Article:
electric motor that rotates the wheels (this is similar
    to the system used in conventional electric cars).
   The Hy-wire's "brain" is a central computer housed in
    the middle of the chassis. It sends electronic signals to
    the motor control unit to vary the speed, the steering
    mechanism to maneuver the car, and the braking
    system to slow the car down.

   The computer connects to the body's electronics
    through a single universal docking port.

   The driver's control unit, dubbed the X-drive, is a lot
    closer to a video game controller than a conventional
    steering wheel and pedal arrangement. The controller has
    two ergonomic grips, positioned to the left and right of a
    small LCD monitor

 Components of the HY-WIRE car

   The 5.8-inch (14.7-cm) color monitor in the center
    of the controller displays all the stuff you'd normally
    find on the dashboard (speed, mileage, fuel level).

   One of the coolest things about the drive-by-wire
    system is that you can fine-tune vehicle handling
    without changing anything in the car's mechanical
    components -- all it takes to adjust the steering,
    accelerator or brake sensitivity is some new
    computer software.
X-drive of Hy-WIRE
The X-drive can slide to either side
         of the vehicle.
Hy-wire Numbers
 Top speed: 100 miles per hour (161 kph)
 Weight: 4,185 pounds (1,898 kg)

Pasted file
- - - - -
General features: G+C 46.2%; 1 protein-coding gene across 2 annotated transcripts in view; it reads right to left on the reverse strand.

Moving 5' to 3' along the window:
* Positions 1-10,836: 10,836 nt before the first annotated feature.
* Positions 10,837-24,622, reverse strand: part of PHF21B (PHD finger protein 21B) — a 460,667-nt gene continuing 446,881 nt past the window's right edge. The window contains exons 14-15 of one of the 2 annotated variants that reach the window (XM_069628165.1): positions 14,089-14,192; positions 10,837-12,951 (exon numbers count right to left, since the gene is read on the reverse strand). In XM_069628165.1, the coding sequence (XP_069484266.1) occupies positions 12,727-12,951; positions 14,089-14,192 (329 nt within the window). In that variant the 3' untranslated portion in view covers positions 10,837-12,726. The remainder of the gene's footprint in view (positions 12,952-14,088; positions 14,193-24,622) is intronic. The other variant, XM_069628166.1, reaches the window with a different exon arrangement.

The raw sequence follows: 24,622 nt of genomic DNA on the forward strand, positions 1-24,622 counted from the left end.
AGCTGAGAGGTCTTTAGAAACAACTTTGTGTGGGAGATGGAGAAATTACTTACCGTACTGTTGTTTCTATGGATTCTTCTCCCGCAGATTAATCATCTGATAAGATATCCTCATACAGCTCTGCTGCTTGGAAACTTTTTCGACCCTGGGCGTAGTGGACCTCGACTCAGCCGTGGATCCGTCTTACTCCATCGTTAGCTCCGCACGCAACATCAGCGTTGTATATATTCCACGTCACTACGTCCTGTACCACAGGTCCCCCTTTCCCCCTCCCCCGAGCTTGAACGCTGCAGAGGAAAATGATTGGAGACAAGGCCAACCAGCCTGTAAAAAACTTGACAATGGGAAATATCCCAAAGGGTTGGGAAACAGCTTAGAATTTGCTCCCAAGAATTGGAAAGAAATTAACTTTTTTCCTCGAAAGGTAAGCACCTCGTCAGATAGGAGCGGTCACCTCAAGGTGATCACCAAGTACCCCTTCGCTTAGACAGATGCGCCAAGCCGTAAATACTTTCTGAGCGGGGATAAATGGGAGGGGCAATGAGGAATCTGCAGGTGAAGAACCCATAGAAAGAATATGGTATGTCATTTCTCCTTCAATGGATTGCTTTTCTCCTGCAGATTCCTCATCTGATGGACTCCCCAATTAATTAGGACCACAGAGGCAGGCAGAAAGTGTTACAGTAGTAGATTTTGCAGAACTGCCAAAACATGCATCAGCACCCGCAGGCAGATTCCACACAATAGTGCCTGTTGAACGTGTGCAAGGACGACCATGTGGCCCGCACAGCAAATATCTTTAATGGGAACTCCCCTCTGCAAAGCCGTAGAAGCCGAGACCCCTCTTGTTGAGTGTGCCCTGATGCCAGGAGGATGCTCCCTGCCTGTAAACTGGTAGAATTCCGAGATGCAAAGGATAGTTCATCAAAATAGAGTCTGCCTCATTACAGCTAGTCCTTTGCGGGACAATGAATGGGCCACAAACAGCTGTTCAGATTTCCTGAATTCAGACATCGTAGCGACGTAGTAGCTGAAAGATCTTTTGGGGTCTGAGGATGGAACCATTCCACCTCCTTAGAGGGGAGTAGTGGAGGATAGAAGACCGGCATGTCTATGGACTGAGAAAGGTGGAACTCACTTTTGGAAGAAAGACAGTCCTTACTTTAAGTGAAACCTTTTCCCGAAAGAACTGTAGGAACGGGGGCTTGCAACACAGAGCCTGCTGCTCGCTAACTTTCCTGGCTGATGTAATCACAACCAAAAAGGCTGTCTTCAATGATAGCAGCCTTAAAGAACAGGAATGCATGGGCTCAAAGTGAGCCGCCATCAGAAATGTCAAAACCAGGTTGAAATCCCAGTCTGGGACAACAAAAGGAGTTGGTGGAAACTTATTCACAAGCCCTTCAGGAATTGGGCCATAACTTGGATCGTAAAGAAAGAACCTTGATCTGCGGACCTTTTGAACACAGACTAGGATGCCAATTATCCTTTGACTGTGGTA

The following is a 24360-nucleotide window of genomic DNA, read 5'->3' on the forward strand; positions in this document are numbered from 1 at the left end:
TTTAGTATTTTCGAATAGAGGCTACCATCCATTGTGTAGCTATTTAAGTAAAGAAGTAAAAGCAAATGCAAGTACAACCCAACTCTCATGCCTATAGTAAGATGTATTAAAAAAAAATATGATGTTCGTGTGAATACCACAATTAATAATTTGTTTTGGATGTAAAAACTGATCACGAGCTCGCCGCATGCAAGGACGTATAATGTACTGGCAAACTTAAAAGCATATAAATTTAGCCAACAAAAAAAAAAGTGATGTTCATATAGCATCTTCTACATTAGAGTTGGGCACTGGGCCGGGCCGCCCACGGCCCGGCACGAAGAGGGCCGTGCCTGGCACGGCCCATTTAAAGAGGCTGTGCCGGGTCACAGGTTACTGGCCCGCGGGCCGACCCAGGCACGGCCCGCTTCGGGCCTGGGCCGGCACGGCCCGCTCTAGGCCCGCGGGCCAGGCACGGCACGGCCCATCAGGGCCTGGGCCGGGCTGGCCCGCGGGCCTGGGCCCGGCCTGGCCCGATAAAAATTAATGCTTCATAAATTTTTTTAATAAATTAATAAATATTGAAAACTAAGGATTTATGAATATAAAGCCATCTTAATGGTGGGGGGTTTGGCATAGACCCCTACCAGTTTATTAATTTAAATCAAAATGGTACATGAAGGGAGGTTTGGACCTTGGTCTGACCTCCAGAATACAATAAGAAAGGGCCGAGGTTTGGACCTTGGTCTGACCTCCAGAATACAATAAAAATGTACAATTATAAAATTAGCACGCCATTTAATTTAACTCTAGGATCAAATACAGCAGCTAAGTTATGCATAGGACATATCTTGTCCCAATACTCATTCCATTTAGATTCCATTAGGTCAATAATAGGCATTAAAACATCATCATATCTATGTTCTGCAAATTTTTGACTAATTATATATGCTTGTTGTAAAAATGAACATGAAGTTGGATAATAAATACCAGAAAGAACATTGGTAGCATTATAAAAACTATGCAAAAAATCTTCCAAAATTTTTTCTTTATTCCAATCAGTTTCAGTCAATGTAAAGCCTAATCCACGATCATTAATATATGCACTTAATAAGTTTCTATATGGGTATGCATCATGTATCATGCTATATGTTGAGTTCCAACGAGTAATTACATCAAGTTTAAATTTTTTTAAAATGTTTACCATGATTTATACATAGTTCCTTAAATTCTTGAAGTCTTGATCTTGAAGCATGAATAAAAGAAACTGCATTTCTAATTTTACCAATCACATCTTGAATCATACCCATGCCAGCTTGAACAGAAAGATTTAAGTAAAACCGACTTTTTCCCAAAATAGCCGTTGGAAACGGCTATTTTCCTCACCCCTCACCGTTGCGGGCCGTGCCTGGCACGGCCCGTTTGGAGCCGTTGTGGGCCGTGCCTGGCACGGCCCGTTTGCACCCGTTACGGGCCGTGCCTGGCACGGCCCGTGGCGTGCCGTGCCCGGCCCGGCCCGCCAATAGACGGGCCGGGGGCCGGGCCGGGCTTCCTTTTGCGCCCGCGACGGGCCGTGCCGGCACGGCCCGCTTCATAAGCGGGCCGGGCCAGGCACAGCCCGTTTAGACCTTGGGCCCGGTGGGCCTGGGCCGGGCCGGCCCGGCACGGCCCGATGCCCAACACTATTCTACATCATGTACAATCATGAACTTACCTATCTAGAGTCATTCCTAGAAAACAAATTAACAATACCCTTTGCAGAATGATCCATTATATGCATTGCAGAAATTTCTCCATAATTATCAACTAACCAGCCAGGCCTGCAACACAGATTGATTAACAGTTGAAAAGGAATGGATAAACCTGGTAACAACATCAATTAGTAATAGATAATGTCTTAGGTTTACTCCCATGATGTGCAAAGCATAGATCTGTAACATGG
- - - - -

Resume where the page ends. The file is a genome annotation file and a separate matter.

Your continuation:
 Chassis length: 14 feet, 3 inches (4.3 meters)
 Chassis width: 5 feet, 5.7 inches (1.67 meters)
 Chassis thickness: 11 inches (28 cm)
 Wheels: eight-spoke, light alloy wheels.
 Tires: 20-inch (51-cm) in front and 22-inch (56-cm) in back
 Fuel-cell power: 94 kilowatts continuous, 129 kilowatts peak
 Fuel-cell-stack voltage: 125 to 200 volts
 Motor: 250- to 380-volt three-phase asynchronous electric
 Crash protection: front and rear "crush zones" (or "crash boxes")
  to absorb impact energy
 Related GM patents in progress: 30
 GM team members involved in design: 500+
   The Hy-wire has wheels, seats and windows like a
    conventional car, but the similarity pretty much ends there.
    There is no engine under the hood and no steering wheel or
    pedals inside.
 In Hy- wire car the central computer will
  be able to monitor driver input which will
  make it much safer.
 This car can resolve the major fuel
  problems and safety issues.
 This is eco-friendly car.
 This car does not have any physical
  connection between the driver and the car’s
  mechanical component, so the electrical
  failure would mean total loss of control.
 The production of the hydrogen which is
  used as fuel in the Hy-wire car can generate
  about as much pollution as using gasoline
  engines and        storage and distribution
  systems still have a long way to go.
   It fully intends to release a production version
    of the car in 2012, assuming it can resolve the
    major fuel and safety issues. But even if the
    Hy-wire team doesn't meet this goal.
    Automakers are definitely planning to move
    beyond the conventional car sometime soon,
    toward a computerized, environmentally
    friendly alternative. In all likelihood, life on the
    highway will see some major changes within
    the next few decades.
And At lAst…..